In Section 2.2 we point out that the staggered grid can suppress numerical errors originated from spatial discontinuities in the system. In Fig. 4
Fig. 4 Snapshots of the electric field Ex on the plane z=1.4 μm, (a) parallel solution by SLPSTD and (b) sequential solution by collocated-grid PSTD with global Fourier basis. In (b), the actual signal is completely overwhelmed by spurious artifacts.
we present a snapshot of the distribution of electric field Ex on plane z=1.4 μm . Note that the dipole is faithfully represented by a point source occupying only a single grid in 3D, without resorting to the double-grid or point-smoothing tricks in literature [14

14. T. W. Lee and S. C. Hagness, “A compact wave source condition for the pseudospectral time-domain method,” IEEE Antennas Wirel. Propag. Lett. 3(14), 253–256 (2004). [CrossRef]

,15

15. Q. H. Liu, “Large-scale simulations of electromagnetic and acoustic measurements using the pseudospetral time-domain(PSTD) algorithm,” IEEE Trans. Geosci. Rem. Sens. 37(2), 917–926 (1999). [CrossRef]

]. In Fig. 4a, the nice ring pattern is correctly predicted by SLPSTD. Meanwhile, the collocated-grid PSTD on global Fourier basis is unable to produce a meaningful result (Fig. 4b).

3.3 Analysis on the angular profile of the intensity cone of EBS from surface tissue layer

We first apply SLPSTD to the study of the enhanced backscattering (EBS) phenomenon, a constructive interference effect between photons traveling along time-reversed paths. Previously Akkermans et al. employed a diffusion approximation approach to derive the angular profile of the enhanced intensity cone backscattered from a semi-infinite turbid medium [17

17. E. Akkermans, P. E. Wolf, and R. Maynard, “Coherent backscattering of light by disordered media: Analysis of the peak line shape,” Phys. Rev. Lett. 56(14), 1471–1474 (1986). [CrossRef] [PubMed]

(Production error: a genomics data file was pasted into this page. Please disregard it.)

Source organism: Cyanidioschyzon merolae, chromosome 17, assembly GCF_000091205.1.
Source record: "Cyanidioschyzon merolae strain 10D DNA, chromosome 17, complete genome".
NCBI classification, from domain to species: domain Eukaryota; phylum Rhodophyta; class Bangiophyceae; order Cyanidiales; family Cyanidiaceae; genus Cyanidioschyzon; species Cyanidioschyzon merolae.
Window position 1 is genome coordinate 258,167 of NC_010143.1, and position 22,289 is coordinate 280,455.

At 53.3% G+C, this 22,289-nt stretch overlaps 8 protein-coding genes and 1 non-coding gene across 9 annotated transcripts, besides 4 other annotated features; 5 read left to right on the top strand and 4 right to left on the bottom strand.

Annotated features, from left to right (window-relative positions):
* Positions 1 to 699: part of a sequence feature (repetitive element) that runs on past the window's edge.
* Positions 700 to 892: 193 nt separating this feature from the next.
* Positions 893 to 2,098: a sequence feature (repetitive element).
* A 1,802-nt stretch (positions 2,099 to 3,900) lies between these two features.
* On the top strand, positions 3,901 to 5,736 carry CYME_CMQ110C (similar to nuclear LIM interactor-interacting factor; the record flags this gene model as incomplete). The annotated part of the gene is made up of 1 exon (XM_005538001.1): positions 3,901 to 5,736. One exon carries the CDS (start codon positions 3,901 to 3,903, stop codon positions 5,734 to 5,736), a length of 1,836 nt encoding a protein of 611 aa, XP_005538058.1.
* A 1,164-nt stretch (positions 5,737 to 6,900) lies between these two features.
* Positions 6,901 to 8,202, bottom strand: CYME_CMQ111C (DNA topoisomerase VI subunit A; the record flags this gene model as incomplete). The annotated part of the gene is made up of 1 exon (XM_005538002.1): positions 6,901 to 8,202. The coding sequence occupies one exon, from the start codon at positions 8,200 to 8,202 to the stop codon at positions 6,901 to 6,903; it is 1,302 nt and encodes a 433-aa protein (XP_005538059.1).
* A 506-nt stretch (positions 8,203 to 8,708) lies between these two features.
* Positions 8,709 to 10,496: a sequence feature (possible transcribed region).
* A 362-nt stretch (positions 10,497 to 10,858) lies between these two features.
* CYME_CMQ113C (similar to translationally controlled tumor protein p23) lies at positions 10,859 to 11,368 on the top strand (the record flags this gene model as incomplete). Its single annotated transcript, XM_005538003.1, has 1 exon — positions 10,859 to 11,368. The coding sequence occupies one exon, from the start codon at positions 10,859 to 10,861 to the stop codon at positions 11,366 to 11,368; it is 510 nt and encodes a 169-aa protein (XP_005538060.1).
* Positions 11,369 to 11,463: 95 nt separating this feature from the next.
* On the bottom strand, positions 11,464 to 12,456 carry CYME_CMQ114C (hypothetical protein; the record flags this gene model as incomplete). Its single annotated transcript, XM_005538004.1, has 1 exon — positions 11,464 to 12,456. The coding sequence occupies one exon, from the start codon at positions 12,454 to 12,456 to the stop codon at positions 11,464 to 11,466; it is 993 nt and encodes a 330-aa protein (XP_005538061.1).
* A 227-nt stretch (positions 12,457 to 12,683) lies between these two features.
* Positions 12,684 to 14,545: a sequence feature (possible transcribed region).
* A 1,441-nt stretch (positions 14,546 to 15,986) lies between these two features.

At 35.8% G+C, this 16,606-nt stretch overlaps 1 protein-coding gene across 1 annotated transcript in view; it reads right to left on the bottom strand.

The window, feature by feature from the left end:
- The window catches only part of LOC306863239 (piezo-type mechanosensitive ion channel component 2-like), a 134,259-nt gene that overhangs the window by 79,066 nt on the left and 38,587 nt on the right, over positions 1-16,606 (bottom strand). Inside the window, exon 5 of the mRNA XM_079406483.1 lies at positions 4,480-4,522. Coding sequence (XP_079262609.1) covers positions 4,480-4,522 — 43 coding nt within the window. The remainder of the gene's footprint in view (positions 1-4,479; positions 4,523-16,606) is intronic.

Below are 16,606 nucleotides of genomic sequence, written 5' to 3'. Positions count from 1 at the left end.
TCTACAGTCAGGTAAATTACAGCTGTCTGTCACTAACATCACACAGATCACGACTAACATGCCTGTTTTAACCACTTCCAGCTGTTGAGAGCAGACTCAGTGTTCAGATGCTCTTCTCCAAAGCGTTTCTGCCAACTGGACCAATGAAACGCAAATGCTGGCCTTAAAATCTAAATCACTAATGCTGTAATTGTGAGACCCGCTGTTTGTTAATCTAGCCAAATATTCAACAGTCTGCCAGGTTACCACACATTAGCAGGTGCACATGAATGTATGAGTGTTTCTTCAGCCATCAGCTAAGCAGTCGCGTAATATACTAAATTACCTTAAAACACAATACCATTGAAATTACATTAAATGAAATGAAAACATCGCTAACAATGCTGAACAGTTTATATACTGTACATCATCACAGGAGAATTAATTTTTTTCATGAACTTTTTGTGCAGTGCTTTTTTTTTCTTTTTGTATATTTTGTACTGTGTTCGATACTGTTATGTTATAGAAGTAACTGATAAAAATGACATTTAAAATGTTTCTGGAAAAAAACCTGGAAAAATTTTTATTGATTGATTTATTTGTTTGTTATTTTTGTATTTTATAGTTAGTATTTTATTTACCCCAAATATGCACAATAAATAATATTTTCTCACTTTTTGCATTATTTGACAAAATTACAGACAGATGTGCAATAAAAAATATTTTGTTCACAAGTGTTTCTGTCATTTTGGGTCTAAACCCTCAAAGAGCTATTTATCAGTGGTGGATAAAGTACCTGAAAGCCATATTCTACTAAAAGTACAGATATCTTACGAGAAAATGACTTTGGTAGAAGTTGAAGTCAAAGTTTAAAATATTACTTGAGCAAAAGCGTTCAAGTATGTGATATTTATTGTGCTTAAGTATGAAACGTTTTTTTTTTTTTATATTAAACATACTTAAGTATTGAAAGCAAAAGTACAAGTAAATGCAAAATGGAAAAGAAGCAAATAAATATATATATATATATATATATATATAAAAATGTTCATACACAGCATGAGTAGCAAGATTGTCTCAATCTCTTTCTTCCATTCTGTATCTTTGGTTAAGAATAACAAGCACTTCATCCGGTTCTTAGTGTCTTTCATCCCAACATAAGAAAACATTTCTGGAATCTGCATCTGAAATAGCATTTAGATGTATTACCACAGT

]. Tseng et al. further investigated the enhanced backscattering in a 2D PSTD frame [9

9. S. H. Tseng, Y. L. Kim, A. Taflove, D. Maitland, V. Backman, and J. T. Walsh Jr., “Simulation of enhanced backscattering of light by numerically solving Maxwell’s equations without heuristic approximations,” Opt. Express 13(10), 3666–3672 (2005). [CrossRef] [PubMed]

]. Their numerical EBS cone profile agrees very well with the prediction given by Akkermans’ theory. According to the theory, angular width of the EBS peak is in the order of λ/ls*, where λ is wavelength of the incident light and ls* the transport mean free path length. Thus, an extreme narrow EBS peak is predicted for biological tissues (ls* at the order of 1 mm), which hampers its biomedical applications. However, Kim et al. proposed a novel EBS scheme utilizing low spatial coherent light (LEBS) as the illumination to destroy the phase coherence between photons distantly apart on the beam cross section [6

6. Y. L. Kim, P. Pradhan, H. Subramanian, Y. Liu, M. H. Kim, and V. Backman, “Origin of low-coherence enhanced backscattering,” Opt. Lett. 31(10), 1459–1461 (2006). [CrossRef] [PubMed]